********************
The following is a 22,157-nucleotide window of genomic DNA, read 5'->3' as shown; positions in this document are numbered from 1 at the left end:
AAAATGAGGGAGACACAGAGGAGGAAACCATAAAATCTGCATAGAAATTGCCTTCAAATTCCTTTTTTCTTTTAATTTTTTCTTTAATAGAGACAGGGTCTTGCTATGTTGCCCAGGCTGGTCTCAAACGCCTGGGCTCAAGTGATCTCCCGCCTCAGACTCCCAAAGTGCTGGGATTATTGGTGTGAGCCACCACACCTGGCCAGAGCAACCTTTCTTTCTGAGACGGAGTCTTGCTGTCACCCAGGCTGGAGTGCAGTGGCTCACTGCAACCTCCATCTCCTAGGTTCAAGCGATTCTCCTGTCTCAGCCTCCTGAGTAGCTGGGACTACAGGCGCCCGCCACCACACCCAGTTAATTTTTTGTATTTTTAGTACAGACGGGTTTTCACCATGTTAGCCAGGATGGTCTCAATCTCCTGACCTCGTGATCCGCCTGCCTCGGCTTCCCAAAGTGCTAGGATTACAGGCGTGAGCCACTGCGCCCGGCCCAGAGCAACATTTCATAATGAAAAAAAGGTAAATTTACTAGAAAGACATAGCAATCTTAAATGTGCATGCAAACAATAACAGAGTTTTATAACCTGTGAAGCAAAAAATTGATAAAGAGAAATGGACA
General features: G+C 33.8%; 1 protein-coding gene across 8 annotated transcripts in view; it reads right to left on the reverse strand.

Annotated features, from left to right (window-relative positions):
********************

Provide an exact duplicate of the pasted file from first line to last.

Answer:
The following is a 22,157-nucleotide window of genomic DNA, read 5'->3' as shown; positions in this document are numbered from 1 at the left end:
AAAATGAGGGAGACACAGAGGAGGAAACCATAAAATCTGCATAGAAATTGCCTTCAAATTCCTTTTTTCTTTTAATTTTTTCTTTAATAGAGACAGGGTCTTGCTATGTTGCCCAGGCTGGTCTCAAACGCCTGGGCTCAAGTGATCTCCCGCCTCAGACTCCCAAAGTGCTGGGATTATTGGTGTGAGCCACCACACCTGGCCAGAGCAACCTTTCTTTCTGAGACGGAGTCTTGCTGTCACCCAGGCTGGAGTGCAGTGGCTCACTGCAACCTCCATCTCCTAGGTTCAAGCGATTCTCCTGTCTCAGCCTCCTGAGTAGCTGGGACTACAGGCGCCCGCCACCACACCCAGTTAATTTTTTGTATTTTTAGTACAGACGGGTTTTCACCATGTTAGCCAGGATGGTCTCAATCTCCTGACCTCGTGATCCGCCTGCCTCGGCTTCCCAAAGTGCTAGGATTACAGGCGTGAGCCACTGCGCCCGGCCCAGAGCAACATTTCATAATGAAAAAAAGGTAAATTTACTAGAAAGACATAGCAATCTTAAATGTGCATGCAAACAATAACAGAGTTTTATAACCTGTGAAGCAAAAAATTGATAAAGAGAAATGGACA
General features: G+C 33.8%; 1 protein-coding gene across 8 annotated transcripts in view; it reads right to left on the reverse strand.

Annotated features, from left to right (window-relative positions):